This brake lathe is intended to refinish or resurface the brake surfaces on either brake drums or brake discs. As shown in FIG. 1, a brake drum 92 of a conventional type is mounted on the short end 52 of the spindle by any suitable mounting mechanism 94, the details of which are not important here. The brake drum has the usual inner cylindrical surface 96 which becomes worn, uneven and scarred during use and from time to time must be refinished or resurfaced to a true cylindrical surface. With the spindle housing indexed to the position shown in FIG. 1, the lobe or ear 84 on the spindle housing will be aligned with the left socket 86 on the main frame or housing and the pin 90, upon insertion, will hold the spindle housing with the axis of the spindle parallel to the direction of the movement of the tool slide 14. In the arrangement shown the tool slide 14 may be moved to the left either by the hand crank 24 or by the power mechanism 20, and the tool 16 will rework the cylindrical surface 96 in the brake drum.
When the brake lathe is to be used to finish or refinish a brake disc, the pin 90 will be withdrawn from the aligning arrangement, the spindle housing will be indexed 90° clockwise from the FIG. 1 to the FIG. 3 position and the pin 90 reinserted through the ear 94 and into the base lug 88 so that the spindle will be positioned with its axis at 90° to the direction of movement of the tool slide which is generally the position shown in FIG. 3. Then a conventional brake disc 98 may be suitably mounted on the right end 54 of the spindle by a suitable mounting arrangement 100, the details of which are not important here. It will be noted that a different bracket 102 and tool assembly 104 has been mounted on the tool slide of a type specifically constructed to refinish the opposite parallel faces 106 of a brake drum. Again the tools would be brought to the brake disc either manually as at 24 or under power at 20.
When indexing the spindle housing between the FIGS. 1 and 3 positions, when the pin 90 is removed, the handle 76 would also be backed off to release the wedge locked surfaces 66-70 so the spindle housing would be free. Thereafter when it is positioned in its new position, either as in FIG. 1 or FIG. 3, and the pin 90 is inserted, the handle 76 would be moved the other way to bind up the wedging surfaces so as to pull the stub shaft 66 down and firmly seat the base of the spindle housing on the upper surface of the main frame extension.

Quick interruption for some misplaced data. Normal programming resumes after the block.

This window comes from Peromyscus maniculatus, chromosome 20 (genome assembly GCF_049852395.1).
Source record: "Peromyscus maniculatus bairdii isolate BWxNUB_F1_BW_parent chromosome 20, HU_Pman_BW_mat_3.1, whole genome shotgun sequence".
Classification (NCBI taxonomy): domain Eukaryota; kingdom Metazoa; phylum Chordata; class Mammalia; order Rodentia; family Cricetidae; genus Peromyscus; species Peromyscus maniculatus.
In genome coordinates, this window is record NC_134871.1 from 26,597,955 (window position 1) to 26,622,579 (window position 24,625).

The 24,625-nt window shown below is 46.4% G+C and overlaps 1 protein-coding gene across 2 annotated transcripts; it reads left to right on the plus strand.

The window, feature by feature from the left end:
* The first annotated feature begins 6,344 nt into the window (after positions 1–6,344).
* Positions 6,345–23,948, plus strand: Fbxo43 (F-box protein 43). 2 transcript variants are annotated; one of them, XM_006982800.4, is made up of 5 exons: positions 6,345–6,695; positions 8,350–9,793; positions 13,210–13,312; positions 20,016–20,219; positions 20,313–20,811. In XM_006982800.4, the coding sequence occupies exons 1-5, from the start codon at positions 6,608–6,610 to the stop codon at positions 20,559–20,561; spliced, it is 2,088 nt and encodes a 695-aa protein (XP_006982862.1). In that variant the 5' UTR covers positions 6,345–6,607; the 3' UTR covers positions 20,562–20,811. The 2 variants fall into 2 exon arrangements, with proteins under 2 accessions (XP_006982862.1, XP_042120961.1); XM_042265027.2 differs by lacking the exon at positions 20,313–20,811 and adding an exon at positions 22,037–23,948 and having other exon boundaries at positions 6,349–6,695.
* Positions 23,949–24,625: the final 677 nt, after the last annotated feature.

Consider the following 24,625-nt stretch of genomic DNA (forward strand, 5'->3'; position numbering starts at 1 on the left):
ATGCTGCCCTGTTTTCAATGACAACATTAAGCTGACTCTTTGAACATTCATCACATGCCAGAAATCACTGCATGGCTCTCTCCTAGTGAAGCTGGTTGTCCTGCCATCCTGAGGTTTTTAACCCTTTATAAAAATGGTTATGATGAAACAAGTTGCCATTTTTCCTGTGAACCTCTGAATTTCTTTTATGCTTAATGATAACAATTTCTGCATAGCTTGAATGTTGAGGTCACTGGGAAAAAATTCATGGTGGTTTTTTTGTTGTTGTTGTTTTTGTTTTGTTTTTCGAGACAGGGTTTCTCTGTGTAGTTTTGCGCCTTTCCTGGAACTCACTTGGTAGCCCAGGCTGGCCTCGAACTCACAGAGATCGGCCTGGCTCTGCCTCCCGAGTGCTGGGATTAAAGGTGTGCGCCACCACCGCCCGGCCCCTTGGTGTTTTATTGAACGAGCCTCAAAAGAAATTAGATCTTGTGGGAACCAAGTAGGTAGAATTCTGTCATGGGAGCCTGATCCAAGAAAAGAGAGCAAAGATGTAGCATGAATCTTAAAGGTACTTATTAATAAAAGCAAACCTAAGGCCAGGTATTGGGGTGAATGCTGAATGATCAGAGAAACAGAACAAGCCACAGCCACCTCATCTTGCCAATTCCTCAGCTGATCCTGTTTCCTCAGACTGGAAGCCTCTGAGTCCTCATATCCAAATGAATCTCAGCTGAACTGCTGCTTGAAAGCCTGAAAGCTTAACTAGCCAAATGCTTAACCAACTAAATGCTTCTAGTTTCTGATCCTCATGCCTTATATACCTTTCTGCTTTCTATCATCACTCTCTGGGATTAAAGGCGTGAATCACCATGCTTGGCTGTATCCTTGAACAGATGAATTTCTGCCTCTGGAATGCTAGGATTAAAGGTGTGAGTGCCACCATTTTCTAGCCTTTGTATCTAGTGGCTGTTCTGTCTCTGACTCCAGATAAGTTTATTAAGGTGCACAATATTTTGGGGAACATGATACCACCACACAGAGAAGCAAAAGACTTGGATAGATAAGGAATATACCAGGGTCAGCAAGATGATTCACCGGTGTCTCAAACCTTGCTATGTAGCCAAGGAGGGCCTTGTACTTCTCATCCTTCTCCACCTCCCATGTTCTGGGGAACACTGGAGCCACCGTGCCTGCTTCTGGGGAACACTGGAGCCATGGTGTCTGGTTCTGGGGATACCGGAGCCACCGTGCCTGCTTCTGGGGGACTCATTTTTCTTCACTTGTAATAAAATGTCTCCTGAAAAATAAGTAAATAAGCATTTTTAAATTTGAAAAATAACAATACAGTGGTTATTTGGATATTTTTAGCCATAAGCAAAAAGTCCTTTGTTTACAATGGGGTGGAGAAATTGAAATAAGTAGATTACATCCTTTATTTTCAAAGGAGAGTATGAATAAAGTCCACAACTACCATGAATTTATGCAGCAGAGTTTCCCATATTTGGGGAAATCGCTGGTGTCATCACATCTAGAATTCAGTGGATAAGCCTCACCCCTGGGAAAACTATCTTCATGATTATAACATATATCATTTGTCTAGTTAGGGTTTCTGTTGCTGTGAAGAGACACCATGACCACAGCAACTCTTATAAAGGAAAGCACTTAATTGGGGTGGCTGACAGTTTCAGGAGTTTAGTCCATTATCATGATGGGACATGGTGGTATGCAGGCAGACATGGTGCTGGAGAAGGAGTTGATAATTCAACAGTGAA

The unit has the advantage that it can be used to refinish either disc or brake drums which require movement of the finishing tool in opposite directions to the axis of the brake part. For a brake drum, as in FIG. 1, the refinishing tool moves parallel to the axis of the part whereas for a brake disc, the finishing tool moves at right angle to the axis of the part. If the spindle stays in one position, then two tool slides must be used, one that moves parallel to the spindle axis and the other that moves at right angles to it. Or if a single tool slide is used having only one direction of movement, the tool slide could be moved to finish one type of brake and the spindle axis moved to finish the other. But moving the spindle axis is quite complex, creates bearing problems, inherently causes the spindle to be somewhat loose, and creates sealing problems to prevent dirt and dust from getting into the bearings and seals. A spindle that moves parallel or back and forth on its own axis is a complicated, difficult and expensive mechanism.
By indexing the spindle housing between the positions, 90° apart, between the rotor mode and drum mode, one tool slide direction can be used, and the spindle itself does not have to be moved axially. At the same time the mechanism for indexing the spindle housing is quite simple, creates no sealing problems and no bearing difficulties.
Whereas the preferred form and several variations of the invention have been shown and suggested, it should be understood that suitable additional modifications, changes, substitutions and alterations may be made without departing from the invention's fundamental theme.
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|Citing Patent||Filing date||Publication date||Applicant||Title|
|US4658681 *||Oct 11, 1985||Apr 21, 1987||American Machine And Tool Co.||Portable lathe|
|US4813315 *||May 18, 1987||Mar 21, 1989||Yachiyoda Kogyo Co., Ltd.||Multi-spindle lathe|
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|US5615589 *||Aug 1, 1994||Apr 1, 1997||Accu Industries, Inc.||Apparatus for runout compensation|
|US5749273 *||Oct 23, 1995||May 12, 1998||Rimlinger, Jr.; Charles H.||Method and apparatus for advancing a tool on a lathe|
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|US8215212||Mar 31, 2009||Jul 10, 2012||Pro-Cut Licensing Company, Llc||On-vehicle brake lathe with indirect drive|
|US8707835 *||Oct 25, 2006||Apr 29, 2014||Johannes Hendricus Bakker||Device for turning a brake disc on a vehicle|
|US20110113937 *||Oct 25, 2006||May 19, 2011||Johannes Hendricus Bakker||Device for turning a brake disc on a vehicle|
|U.S. Classification||82/112, 29/27.00A, 82/142|
|Cooperative Classification||B23B5/02, Y10T82/2552, Y10T82/21, Y10T29/5112|
|Jun 12, 1981||AS||Assignment|
Owner name: WINONA TOOL MANUFACTURING COMPANY, 4730 WEST HWY.
Free format text: ASSIGNMENT OF ASSIGNORS INTEREST.;ASSIGNORS:CALLANAN, DENNIS T.;LAWSON, GERALD P.;REARDON, FRANCIS J.;REEL/FRAME:003894/0498
Effective date: 19810605
|Jan 26, 1988||REMI||Maintenance fee reminder mailed|
|Jun 26, 1988||LAPS||Lapse for failure to pay maintenance fees|
|Sep 13, 1988||FP||Expired due to failure to pay maintenance fee|
Effective date: 19870626
|Oct 20, 1997||AS26||Security agreement|
|Oct 20, 1997||AS||Assignment|
Owner name: NORWEST BUSINESS CREDIT, INC., MINNESOTA
Free format text: SECURITY AGREEMENT;ASSIGNOR:VAN NORMAN EQUIPMENT CO., INC.;REEL/FRAME:008753/0802
Effective date: 19970828
|Mar 25, 1999||AS||Assignment|
Owner name: VAN NORMAN EQUIPMENT CO., INC., MINNESOTA
Free format text: NOTICE OF RELEASE OF SECURITY INTEREST;ASSIGNOR:NORWEST BUSINESS CREDIT, INC.;REEL/FRAME:009857/0303
Effective date: 19990223